08/07/2019, 16.23
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Wickremesinghe acknowledges government responsibility in Easter Sunday attacks

by Melani Manel Perera

The Sri Lankan Prime Minister reported to the Parliamentary Select Committee. “My security officials were not informed,” he said. Some 263 people died in the 21 April attacks. President Sirisena has not invited the prime minister to Security Council meetings since October 2018.

Colombo (AsiaNews) – Sri Lanka’s Prime Minister, Ranil Wickremesinghe (pictured), in his testimony before the Parliamentary Select Committee (PSC) yesterday, took full responsibility, on behalf of his government, for the intelligence failures and lapses that made the Easter Sunday attacks possible.

On 21 April, terrorists attacked three churches and three luxury hotels in the capital, killing the 263 people and wounding of another 600, mostly Christians.

"[A]s a government [. . .], we cannot escape from the responsibility," said Wickremesinghe. “That is why this PSC is meeting to find out what went wrong. Certainly, there had been a lapse. We are now in a transitional period, and we intend to find measures to prevent them from reoccurring," he added.

According to the prime minister, the competent ministers briefed him from time to time about the activities of Islamic extremists in the country, rather than wait for the reports of the National Security Council (NSC), which take two weeks.

Mr Wickremesinghe noted that the last time he took part in an NSC meeting was in October 2018. After that, President Maithripala Sirisena no longer invited him to participate. Sirisena also excluded the Inspector General of Police, Pujith Jayasundara.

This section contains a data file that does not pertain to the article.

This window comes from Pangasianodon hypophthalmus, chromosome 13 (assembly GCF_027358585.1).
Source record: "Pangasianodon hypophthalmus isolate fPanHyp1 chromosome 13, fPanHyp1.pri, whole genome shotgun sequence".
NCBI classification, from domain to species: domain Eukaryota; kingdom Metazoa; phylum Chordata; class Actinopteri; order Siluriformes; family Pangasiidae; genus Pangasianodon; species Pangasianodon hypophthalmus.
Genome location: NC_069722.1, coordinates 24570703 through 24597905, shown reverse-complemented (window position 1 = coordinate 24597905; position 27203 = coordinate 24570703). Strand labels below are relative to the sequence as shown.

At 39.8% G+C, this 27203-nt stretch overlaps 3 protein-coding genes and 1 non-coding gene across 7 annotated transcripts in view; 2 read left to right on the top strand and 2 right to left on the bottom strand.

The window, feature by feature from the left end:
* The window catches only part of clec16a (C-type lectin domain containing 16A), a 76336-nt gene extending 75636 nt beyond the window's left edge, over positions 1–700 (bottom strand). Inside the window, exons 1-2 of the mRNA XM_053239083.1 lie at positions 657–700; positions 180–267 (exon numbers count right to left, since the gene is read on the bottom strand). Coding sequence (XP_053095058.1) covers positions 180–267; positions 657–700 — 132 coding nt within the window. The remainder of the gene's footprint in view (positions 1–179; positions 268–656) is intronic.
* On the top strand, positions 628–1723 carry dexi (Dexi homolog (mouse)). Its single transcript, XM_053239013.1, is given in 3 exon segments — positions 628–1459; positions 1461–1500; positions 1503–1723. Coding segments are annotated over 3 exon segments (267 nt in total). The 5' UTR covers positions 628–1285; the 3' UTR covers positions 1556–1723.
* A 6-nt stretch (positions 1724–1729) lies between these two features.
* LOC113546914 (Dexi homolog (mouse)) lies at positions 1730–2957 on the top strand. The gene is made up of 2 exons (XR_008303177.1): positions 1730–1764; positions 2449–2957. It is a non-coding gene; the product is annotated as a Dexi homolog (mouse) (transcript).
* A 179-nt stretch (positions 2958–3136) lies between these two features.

The prime minister confirmed the existence of foreign intelligence reports and information notes on terrorist activities in the country, received through diplomatic channels. They were not just about Islamic extremists, but also about Sinhalese militants and failed attempts to revive Tamil extremism.

Some reports warned Sri Lankan authorities about the activities of Zahran Hashim, leader of the National Thowheed Jamath (NTJ), the jihadi group behind the Easter attacks.

"We handed over the operations to the Terrorist Investigation Division (TID). Police had informed the Attorney General's Department. TID obtained a warrant against Zahran,” but “they thought Zahran had left the country via sea route to India”.

Wickremesinghe ended his testimony saying that the Prime Minister's Security Division (PMSD) was not aware of the exchange of letters between the Inspector General of Police and the former secretary to the Ministry of Defence, which came to light after the attacks.

Top security officials warned each other about the imminent threat. However, “My security officials were not informed,” the prime minister explained. “I checked after the attacks; they did not receive it [the letter]. I came to know of that letter on 21 April after that attacks.”

(Photo credit: Chamila Karunarathna).

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